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What Everyone Is Getting Wrong About Chris McCandless | Alaska Commons

Stashed in: New Yorker, Remind Me, Brilliant Insight, Out of Doors, Alaska, @jamesfrancotv

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On September 12, a short article appeared in the New Yorker blog, regarding the recent discovery that the seeds of the plant Hedysarum alpinum contain an amino acid called Oxalyldiaminopropionic acid, or ODAP–a neurotoxin that induces a debilitating paralytic condition called lathyrism.

The article provoked lengthy and contentious debate in the New Yorker’s comments section and on its Facebook page was much reported-on by other media outlets, and even drew three grumpy article-length responses in the Alaska Dispatch (which themselves were responded to contentiously by the original author). This seems unusual for an article about biochemistry, so it will help to know that the author was Jon Krakauer, and that H. alpinum is the Alaska plant that in the late summer of 1992 may (or may not) have poisoned Christoper John McCandless, subject of Krakauer’s famous book Into the Wild.

The forensic question “Were the seeds poisonous?” is of interest only because it sheds light on broader, more contentious question, expressed bluntly as “How stupid was Chris McCandless?” If, like Alaska Dispatch reporters Dermot Cole and Craig Medred (and again), you think McCandless was a clueless, crazy knucklehead, arrogant in his disdain for wild nature and its perils, then you want to think the seeds weren’t poisonous; the kid just died of starvation because he was too stupid/crazy/arrogant to make it to safety.

But if, like Jon Krakauer (and, in the interest of full disclosure, like me), you have some level of empathy with or sympathy for McCandless, you want to think the seeds were poisonous—he was doing his best to survive a difficult enterprise and was done in because he consumed something that was not known to be poisonous until two decades after his death. Questions of McCandless’ motivation, level of competence, and general worth are complicated and subjective, and so subject to probably unsolvable debate.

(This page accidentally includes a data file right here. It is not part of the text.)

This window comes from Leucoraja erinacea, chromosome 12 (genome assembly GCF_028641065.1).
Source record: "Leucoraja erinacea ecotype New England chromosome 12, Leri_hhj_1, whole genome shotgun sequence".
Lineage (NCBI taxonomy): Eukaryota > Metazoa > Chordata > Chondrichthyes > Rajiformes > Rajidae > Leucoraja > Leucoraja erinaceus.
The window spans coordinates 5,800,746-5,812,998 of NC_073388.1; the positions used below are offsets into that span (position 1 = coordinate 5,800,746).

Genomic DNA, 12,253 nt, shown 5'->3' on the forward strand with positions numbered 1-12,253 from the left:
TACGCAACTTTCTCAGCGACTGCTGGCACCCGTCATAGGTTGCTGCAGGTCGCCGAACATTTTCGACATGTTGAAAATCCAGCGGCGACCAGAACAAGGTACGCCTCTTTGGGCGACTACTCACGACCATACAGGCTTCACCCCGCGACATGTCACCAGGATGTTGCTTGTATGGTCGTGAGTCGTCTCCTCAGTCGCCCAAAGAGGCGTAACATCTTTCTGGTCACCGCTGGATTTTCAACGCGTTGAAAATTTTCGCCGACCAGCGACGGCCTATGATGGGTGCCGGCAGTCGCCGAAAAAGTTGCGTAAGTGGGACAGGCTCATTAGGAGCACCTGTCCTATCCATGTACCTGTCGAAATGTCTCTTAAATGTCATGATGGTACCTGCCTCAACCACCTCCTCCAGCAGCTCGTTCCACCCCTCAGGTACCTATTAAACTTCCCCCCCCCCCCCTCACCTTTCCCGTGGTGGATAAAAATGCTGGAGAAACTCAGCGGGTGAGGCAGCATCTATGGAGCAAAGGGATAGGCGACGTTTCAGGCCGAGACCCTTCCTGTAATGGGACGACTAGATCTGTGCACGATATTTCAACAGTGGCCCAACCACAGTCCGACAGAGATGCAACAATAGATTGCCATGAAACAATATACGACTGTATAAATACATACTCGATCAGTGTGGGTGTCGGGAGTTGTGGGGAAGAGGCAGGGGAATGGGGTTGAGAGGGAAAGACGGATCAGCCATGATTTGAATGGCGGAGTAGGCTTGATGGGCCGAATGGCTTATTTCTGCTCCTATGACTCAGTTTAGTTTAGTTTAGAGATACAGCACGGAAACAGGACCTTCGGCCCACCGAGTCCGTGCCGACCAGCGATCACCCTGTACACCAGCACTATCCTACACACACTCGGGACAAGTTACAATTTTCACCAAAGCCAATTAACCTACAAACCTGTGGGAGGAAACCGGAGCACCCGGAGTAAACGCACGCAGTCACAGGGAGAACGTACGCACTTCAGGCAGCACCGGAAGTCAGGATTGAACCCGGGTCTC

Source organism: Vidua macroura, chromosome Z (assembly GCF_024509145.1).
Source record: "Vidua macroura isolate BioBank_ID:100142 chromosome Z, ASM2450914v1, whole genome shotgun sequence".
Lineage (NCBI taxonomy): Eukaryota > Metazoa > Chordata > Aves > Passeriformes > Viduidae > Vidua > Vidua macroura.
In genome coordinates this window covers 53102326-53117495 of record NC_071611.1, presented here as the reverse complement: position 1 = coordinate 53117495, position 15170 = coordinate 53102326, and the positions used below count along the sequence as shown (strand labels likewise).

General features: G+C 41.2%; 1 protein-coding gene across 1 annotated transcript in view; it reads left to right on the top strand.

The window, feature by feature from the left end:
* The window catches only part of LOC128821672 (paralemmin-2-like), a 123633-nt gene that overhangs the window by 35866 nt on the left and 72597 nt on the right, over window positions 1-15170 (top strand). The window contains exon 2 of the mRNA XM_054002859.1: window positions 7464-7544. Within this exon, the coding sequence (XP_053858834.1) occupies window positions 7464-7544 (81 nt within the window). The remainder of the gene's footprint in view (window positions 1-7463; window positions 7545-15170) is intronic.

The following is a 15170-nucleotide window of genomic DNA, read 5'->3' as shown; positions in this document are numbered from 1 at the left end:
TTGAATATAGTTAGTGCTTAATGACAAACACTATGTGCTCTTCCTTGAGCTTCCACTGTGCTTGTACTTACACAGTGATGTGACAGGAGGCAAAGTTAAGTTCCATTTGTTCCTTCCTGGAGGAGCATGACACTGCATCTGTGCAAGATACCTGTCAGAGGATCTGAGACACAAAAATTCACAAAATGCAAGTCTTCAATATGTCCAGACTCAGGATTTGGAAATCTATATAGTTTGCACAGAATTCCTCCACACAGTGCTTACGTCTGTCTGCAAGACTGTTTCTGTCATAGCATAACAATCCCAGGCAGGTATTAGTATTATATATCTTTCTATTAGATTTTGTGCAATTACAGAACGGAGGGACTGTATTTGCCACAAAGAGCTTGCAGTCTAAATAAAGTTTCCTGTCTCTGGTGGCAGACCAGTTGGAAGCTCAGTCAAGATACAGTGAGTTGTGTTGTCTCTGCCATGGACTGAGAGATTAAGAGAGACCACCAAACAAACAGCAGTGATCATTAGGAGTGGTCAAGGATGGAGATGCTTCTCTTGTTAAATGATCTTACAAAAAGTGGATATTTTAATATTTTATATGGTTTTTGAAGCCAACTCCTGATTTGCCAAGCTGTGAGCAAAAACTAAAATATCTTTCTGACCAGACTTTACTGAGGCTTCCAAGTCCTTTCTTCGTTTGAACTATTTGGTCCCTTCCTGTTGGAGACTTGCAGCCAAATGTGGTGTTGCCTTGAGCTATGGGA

But all this only raises another question: Why do people have such strong opinions about all this? Why do we care?

Millions of people have died before their time since 1992–why does this one particular death continue to excite strong emotion in so many people? The answer is, people don’t really care about Chris McCandless, the young man from Virginia who died on the Stampede Trail; they are invested in Chris McCandless as a symbol. The rancor comes because he symbolizes different, conflicting things for different people, and because what we read into McCandless has much to do with the way we perceive Alaska and its future.

Look at the pro-McCandless comments in the New Yorker article. They refer to him as “Chris,” as though he were kith or kin, suggesting the strangely intense emotional and spiritual bond some people form with this long-dead man. To readers like this—who tend to be sensitive, melancholy, and maybe even disaffected– McCandless represents freedom, purity of spirit, and rejection of the bourgeois conventionality of modern American life. They see Into the Wild as a paean to a Great Soul, someone who was able to rise above the grubby reality of daily existence achieve a sort of wild sainthood.

For the most extreme holders of this view, McCandless’s death itself was less tragedy than transcendence, the ultimate exercise in liberating oneself from this petty world.